#SJYALit: How does real life and research fit with LGBT young adult lit? A guest post by Alex B

As a young teen, I went to my local bookstore with my family and chose books like Alex Sánchez’s Rainbow Road, David Levithan’s Boy Meets Boy, and Julie Anne Peters’ Keeping You a Secret for my parents to buy with no thought to self-censor; in a weird twist that I won’t go into here, I actually became more closeted as I got older. I soaked up the stories, and the representation of LGBT characters was immensely satisfying. Despite my love and gratitude for these books, I still searched for books with LGBT characters that (1) had less drama, (2) had less romance, and (3) were not fictional. Leap forward and in a little over a decade…more books! There are new twists, new styles, and new angles galore. It is clear that many people are working to help teens find LGBT representation in what they read.

 

IMG_2554I am here to argue for more inclusivity and more diversity in style and content, however, which is not a new argument but one that fermented for me on a recent trip to San Francisco. Beyond being able to explore the Castro, I also spent time researching at the GLBT Historical Society archives and visiting their museum. It got me thinking. I see a need for diverse literature in the same way that they have a specific context and specific gaps in their collection development. In an email message titled “Fight LGBT Discrimination with Education,” they write, “The GLBT Historical Society focuses its collections on gay, lesbian, bisexual, transgender and queer life in the wider San Francisco Bay area and Northern California. Currently, we are seeking accessions to fill particular gaps in our holdings. We seek materials documenting LGBT life prior to the 1970s, as well as LGBT people of color, lesbian and bisexual women of all social/cultural backgrounds, LGBT working class communities, and bisexual and transgender people.” Can we give teens LGBTQ literature that mixes with geography in the same way? I read Nina LaCour and David Levithan’s You Know Me Well on the flight to and from San Fran – where the story is set – which made it even more special. But I wish I had more stories set in my corner of the world when I was growing up, and more stories with true settings that helped make the triumphs and tribulations feel real.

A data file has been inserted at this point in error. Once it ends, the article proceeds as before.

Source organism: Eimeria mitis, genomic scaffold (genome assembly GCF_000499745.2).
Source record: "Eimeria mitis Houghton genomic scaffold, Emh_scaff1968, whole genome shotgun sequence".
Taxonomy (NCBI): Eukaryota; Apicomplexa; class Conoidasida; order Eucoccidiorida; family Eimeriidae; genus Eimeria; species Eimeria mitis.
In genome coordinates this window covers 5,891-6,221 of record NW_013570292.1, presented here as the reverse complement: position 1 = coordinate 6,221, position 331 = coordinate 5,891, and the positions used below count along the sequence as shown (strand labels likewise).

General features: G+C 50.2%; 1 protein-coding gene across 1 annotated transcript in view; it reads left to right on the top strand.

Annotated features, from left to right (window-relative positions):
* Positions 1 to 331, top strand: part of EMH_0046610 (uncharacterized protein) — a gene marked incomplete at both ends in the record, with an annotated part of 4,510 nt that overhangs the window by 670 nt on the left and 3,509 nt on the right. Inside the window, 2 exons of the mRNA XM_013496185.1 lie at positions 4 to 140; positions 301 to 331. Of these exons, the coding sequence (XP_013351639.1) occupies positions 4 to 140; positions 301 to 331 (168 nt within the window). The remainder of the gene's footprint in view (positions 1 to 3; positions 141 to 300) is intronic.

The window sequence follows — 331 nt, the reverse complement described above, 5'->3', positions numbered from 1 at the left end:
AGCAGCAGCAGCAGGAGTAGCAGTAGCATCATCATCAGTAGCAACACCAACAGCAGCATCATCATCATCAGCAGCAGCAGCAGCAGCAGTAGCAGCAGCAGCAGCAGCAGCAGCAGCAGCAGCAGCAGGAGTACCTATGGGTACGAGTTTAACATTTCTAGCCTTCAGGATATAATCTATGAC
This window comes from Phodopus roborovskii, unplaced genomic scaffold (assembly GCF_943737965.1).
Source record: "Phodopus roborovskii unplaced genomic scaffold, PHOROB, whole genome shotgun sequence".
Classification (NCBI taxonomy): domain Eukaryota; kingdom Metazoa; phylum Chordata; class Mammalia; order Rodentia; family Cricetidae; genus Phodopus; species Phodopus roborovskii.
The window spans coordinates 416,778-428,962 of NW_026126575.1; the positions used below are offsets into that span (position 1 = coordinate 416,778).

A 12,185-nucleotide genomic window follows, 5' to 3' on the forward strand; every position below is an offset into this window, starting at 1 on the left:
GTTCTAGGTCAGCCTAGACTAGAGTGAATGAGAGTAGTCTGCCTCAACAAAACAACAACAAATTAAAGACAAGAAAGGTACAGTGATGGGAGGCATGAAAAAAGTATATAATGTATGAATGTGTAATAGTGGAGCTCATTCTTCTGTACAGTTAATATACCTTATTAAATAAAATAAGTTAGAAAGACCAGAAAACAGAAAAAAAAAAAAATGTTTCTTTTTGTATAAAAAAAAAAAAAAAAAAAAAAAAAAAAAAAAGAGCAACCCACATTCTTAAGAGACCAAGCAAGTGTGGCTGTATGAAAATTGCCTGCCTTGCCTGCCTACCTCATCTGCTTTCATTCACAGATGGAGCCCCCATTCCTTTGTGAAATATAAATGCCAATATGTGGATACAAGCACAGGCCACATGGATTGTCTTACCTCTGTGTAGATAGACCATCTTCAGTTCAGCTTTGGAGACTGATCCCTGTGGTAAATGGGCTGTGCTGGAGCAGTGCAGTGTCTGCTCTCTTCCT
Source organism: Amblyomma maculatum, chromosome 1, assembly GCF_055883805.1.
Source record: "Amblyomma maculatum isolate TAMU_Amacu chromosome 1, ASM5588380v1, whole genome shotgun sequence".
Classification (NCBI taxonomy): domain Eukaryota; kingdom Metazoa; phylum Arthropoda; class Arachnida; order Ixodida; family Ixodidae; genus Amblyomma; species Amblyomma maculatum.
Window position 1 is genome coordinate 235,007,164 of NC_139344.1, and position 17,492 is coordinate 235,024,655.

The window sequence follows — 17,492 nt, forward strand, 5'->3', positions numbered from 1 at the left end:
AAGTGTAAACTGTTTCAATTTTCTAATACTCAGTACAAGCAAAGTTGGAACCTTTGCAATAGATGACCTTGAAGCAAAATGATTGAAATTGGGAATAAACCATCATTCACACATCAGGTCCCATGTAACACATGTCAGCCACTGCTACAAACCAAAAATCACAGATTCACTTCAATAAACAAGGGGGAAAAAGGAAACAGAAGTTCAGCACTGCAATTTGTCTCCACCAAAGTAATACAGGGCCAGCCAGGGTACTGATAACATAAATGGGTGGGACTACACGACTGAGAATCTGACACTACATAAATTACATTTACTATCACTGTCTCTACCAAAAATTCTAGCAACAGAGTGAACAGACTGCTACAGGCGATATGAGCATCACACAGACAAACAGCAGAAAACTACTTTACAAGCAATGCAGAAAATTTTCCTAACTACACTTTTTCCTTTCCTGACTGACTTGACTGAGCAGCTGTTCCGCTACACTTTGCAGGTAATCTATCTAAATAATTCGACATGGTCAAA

If there are any takers, I’ll gladly throw out some ideas or queries that aspiring or established authors could consider, and knowledgeable teen librarians can answer in their collection, clubs, or services.

 

So, in addition to geography, and in this post-election world with Donald Trump as president, teens may need more than fictional books with LGBT characters that deal with first love – they need books that provide a roadmap for strength, role models to emulate, and reading that fits educational goals such as a history curriculum that may legitimize it in broader circles. It is important to have books that deal with resiliency and empathy, and books that appeal to a wide range of people connected to the LGBT spectrum from a variety of paths, such as siblings of gay teens, children of gay parents, allies, and those who have no visible connections to the community and may have mixed or negative feelings about it.

 

Other people bring up diversity and inclusivity in LGBTQ lit for teens and provide ideas of what it could or should look like; Dahlia Adler (2016) states, “where it used to be like searching for a needle in a haystack to find queer characters outside of contemp, now you can find queer superheroes and royals and brujas. Where intersectionality used to be an impossible find, now it’s…a fairly difficult find.”

 

So what am I envisioning?

 

Image from http://www.glbthistory.org/

Image from http://www.glbthistory.org/